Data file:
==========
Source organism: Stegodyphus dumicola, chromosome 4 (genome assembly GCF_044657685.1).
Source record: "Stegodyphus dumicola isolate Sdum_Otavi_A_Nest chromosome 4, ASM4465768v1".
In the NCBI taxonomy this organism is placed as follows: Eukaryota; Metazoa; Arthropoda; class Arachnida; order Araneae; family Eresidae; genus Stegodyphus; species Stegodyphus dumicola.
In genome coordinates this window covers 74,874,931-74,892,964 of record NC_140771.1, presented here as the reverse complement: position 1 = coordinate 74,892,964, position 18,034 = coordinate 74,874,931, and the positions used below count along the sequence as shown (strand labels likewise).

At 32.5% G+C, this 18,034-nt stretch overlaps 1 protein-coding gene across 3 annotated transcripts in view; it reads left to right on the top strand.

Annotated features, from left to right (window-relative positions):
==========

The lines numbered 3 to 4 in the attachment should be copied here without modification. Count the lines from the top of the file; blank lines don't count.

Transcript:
In the NCBI taxonomy this organism is placed as follows: Eukaryota; Metazoa; Arthropoda; class Arachnida; order Araneae; family Eresidae; genus Stegodyphus; species Stegodyphus dumicola.
In genome coordinates this window covers 74,874,931-74,892,964 of record NC_140771.1, presented here as the reverse complement: position 1 = coordinate 74,892,964, position 18,034 = coordinate 74,874,931, and the positions used below count along the sequence as shown (strand labels likewise).